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Oil painting - Landscape with figures

Landscape with figures

  • Object:

    Oil painting

  • Place of origin:

    Netherlands (possibly, painted)

  • Date:

    early 19th century (painted)

  • Artist/Maker:

    Berchem, Nicolaes (Pietersz.) the Elder, born 1620 - died 1683 (artist)

  • Materials and Techniques:

    Oil on canvas

  • Credit Line:

    Bequeathed by John M. Parsons

  • Museum number:


  • Gallery location:

    In Storage

Nicolaes Berchem (1620-1683) may have trained in Haarlem with Jan van Goyen. He was a prolific painter (about 850 paintings), draughtsman and etcher. He joined the Haarlem Guild of St Luke in 1642. From the mid-1650s until his death, Berchem shuttled back and forth between Haarlem and Amsterdam where he died in 1683.

This painting is probably an imitation inspired by the work of Nicolaes Berchem. A print after Nicloaes Berchem engraved by Johannes Visscher (Hollstein, XLI, 94) shows a close albeit inverted composition with similar figures shown from the back. There are no trees in the print but the same architectural element can be found in the background. The print however presents a wider setting than the painting which shows a closer point of view of the same landscape. Berchem had many followers and greatly influenced the art of his time. His son, Nicolaes (van) Berchem, used to imitate his father's style at the end of the century.

Physical description

Oil on canvas; landscape at sunrise showing two figures on a path, walking towards the viewer. One is a lady on a cow laden with baskets and beside her, chatting, is a man with a dog at his heels. A donkey laden with baskets, sheep and goats also walk with the couple. In the background a man on horseback is driving cattle and there are buildings by a lake or sea.

Place of Origin

Netherlands (possibly, painted)


early 19th century (painted)


Berchem, Nicolaes (Pietersz.) the Elder, born 1620 - died 1683 (artist)

Materials and Techniques

Oil on canvas


Height: 29.2 cm estimate, Width: 37.4 cm estimate, :

Object history note

Bequeathed by John M. Parsons, 1870.
John Meeson Parsons (1798-1870), art collector, was born in Newport, Shropshire. He later settled in London, and became a member of the stock exchange. His interest in railways led to his election as an associate of the Institution of Civil Engineers in 1839, and he was director or chairman of two railway companies between 1843 and 1848. Much of his time however was spent collecting pictures and works of art. In his will he offered his collection of mostly German and Dutch schools to the National Gallery (which selected only three works) and to the Department of Science and Art at South Kensington, later the Victoria and Albert Museum. The South Kensington Museum acquired ninety-two oil paintings and forty-seven watercolours. A number of engravings were also left to the British Museum.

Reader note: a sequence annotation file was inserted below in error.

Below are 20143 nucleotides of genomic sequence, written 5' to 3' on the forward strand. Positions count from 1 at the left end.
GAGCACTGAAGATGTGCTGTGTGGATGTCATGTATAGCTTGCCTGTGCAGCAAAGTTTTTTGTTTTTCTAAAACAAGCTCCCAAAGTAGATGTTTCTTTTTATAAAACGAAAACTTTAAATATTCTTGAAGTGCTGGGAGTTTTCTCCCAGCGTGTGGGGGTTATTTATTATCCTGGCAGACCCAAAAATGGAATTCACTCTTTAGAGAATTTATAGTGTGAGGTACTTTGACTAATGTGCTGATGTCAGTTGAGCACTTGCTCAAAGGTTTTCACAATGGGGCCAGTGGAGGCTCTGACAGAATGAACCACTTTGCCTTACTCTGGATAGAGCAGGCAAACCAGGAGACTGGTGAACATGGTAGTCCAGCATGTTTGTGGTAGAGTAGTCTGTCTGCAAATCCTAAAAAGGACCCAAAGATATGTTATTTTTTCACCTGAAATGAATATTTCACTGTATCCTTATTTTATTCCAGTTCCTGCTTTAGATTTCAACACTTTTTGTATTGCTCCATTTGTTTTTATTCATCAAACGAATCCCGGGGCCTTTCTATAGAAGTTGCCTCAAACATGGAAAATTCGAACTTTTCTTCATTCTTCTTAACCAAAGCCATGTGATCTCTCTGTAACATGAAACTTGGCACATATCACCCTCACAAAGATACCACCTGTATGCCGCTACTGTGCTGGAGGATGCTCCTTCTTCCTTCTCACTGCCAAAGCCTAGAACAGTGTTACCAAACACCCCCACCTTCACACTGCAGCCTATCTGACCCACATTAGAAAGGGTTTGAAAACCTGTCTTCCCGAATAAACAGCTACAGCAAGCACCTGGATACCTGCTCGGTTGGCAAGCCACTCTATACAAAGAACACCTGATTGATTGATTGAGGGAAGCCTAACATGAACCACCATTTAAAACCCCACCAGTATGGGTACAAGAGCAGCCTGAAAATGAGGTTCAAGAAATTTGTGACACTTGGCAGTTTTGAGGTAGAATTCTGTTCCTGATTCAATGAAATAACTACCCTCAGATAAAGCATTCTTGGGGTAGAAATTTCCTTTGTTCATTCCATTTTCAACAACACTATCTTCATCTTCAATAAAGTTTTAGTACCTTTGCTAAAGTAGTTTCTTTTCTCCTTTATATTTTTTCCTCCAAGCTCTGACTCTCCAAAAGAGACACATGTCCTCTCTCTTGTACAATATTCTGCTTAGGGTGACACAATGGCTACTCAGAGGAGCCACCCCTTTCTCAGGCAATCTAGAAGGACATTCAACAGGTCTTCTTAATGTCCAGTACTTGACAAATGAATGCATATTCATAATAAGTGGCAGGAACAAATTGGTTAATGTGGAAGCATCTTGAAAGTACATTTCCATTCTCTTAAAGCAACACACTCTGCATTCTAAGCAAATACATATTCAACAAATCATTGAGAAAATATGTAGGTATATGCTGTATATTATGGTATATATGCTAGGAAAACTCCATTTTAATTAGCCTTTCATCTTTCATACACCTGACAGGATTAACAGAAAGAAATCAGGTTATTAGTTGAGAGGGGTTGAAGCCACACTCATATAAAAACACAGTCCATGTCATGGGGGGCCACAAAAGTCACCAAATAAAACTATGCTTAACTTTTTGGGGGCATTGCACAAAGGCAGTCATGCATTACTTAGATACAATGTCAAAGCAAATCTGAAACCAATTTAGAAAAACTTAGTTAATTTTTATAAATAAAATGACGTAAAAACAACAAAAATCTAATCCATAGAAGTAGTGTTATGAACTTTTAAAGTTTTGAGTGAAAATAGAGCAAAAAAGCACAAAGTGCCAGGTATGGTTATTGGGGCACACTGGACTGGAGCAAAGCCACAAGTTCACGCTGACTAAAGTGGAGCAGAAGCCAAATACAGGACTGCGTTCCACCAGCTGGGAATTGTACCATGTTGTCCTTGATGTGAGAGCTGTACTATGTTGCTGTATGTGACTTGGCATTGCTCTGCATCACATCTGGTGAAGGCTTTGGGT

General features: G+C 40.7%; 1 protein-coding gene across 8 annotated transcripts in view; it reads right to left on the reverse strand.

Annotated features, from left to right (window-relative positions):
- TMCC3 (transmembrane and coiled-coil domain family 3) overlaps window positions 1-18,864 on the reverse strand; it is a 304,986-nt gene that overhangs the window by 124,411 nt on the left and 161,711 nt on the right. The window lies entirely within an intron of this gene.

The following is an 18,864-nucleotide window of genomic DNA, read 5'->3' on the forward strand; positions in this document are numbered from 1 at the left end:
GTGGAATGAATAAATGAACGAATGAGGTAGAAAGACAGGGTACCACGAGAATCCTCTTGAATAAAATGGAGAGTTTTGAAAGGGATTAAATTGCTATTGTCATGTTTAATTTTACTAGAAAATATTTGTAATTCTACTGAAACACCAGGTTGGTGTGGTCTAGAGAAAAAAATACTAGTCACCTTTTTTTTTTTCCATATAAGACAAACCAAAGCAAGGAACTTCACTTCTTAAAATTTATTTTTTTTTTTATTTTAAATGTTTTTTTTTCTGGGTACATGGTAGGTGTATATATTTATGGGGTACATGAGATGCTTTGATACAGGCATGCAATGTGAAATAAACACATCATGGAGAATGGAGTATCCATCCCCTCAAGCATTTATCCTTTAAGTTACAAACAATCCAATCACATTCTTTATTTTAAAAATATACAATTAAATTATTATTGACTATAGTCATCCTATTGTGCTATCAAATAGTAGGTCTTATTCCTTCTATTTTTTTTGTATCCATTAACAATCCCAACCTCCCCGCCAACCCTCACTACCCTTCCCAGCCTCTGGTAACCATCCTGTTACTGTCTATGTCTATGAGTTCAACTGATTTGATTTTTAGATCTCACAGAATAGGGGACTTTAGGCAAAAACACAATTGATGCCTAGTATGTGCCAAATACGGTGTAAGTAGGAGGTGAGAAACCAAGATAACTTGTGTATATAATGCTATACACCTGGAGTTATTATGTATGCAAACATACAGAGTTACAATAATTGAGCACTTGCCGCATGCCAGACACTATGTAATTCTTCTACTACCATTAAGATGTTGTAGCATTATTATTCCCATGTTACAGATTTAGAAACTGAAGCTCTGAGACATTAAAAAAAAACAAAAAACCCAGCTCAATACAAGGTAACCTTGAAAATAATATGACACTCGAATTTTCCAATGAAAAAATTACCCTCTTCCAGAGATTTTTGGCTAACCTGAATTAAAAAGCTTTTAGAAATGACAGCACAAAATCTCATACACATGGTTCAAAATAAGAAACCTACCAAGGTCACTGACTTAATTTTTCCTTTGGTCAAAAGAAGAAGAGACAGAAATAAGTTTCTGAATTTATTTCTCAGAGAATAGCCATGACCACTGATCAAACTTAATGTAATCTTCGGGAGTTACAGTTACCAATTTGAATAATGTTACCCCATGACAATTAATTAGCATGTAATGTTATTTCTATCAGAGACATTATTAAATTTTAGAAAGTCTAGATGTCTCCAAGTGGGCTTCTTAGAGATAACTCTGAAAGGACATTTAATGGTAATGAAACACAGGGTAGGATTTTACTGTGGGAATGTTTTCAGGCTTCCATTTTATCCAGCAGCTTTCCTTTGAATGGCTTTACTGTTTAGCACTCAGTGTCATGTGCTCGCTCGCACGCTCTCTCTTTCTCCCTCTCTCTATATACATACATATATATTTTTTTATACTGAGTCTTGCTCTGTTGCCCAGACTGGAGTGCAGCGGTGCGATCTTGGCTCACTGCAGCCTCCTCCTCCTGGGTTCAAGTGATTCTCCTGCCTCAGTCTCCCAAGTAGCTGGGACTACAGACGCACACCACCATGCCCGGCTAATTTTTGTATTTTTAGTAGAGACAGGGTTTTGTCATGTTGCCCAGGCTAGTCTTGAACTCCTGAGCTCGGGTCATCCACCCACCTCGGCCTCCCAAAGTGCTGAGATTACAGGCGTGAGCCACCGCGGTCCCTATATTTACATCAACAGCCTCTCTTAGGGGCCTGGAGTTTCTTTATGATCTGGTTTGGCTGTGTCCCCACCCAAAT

Historical significance: This painting is a good example of Nicolaes Berchem's landscapes at sunset such as Italian landscape at sunset dated 1670-72 in the Alte Pinakothek, Munich, in which he developed a warm golden and pinkish palette. The artist is best known for his imaginary Italianate landscapes. He belongs to the second generation of Dutch Italianate landscapist and had a prolific output with a great diversity of themes. It is not certain whether he actually went to Italy or stayed in the Netherlands and he may have known Italy through the drawings of artists that actually travelled there. It is a good example of how Dutch Italianate painters challenged the traditional division between figural and landscape painting and merged both categories of genre and landscape paintings. Berchem had numerous pupils, including Karel Dujardin, Willem Romeyn, Hendrick Mommers and Dirck Maes as well as the genre painters Pieter de Hooch and Jacob Ochtervelt. The French Rococo painter, François Boucher, owned some of his pictures in the mid-18th century and he also inspired such prominent artists as Francesco Zuccarelli, Marco Ricci and maybe even Antoine Watteau.

Historical context note

Italianates landscapes were particularly praised during the 17th century up to the early 19th century. The term conventionally refers to the school of Dutch painters and draughtsmen who were active in Rome for more than a hundred years, starting from the early 17th century. These artists produced mainly pastoral subjects bathed in warm southern light, set in an Italian, or specifically Roman, landscape. The term is also often applied, but wrongly, to artists who never left the northern Netherlands but who worked primarily in an Italianate style. Eighteenth-century collectors, especially French ones, preferred a view by Berchem or Both to a scene of the Dutch country side by Jacob van Ruisdael for instance. The taste for the Italianates continued undiminished into the 19th century. An early voice denouncing these artists was that of John Constable in 1836 and at the end of the century Italianates had lost favour oartly because of the rise of Impressionism and the appreciation of the Dutch national school of landscape expounded by such eminent critics as Wilhem von Bode, E.W. Moes and Cornelis Hofstede de Groot.

Descriptive line

Oil on canvas, 'Landscape with Figures', manner of Nicolaes Berchem, early 19th century

Bibliographic References (Citation, Note/Abstract, NAL no)

Kauffmann, C.M. Catalogue of Foreign Paintings, I. Before 1800. London: Victoria and Albert Museum, 1973, p. 30, cat. no. 30
A catalogue of the National Gallery of British Art at South Kensington with a supplement containing works by modern foreign artists and Old Masters, 1893, p. 175.


Oil; Canvas



Subjects depicted

Dogs; Landscape; Horses; Cattle




Prints, Drawings & Paintings Collection

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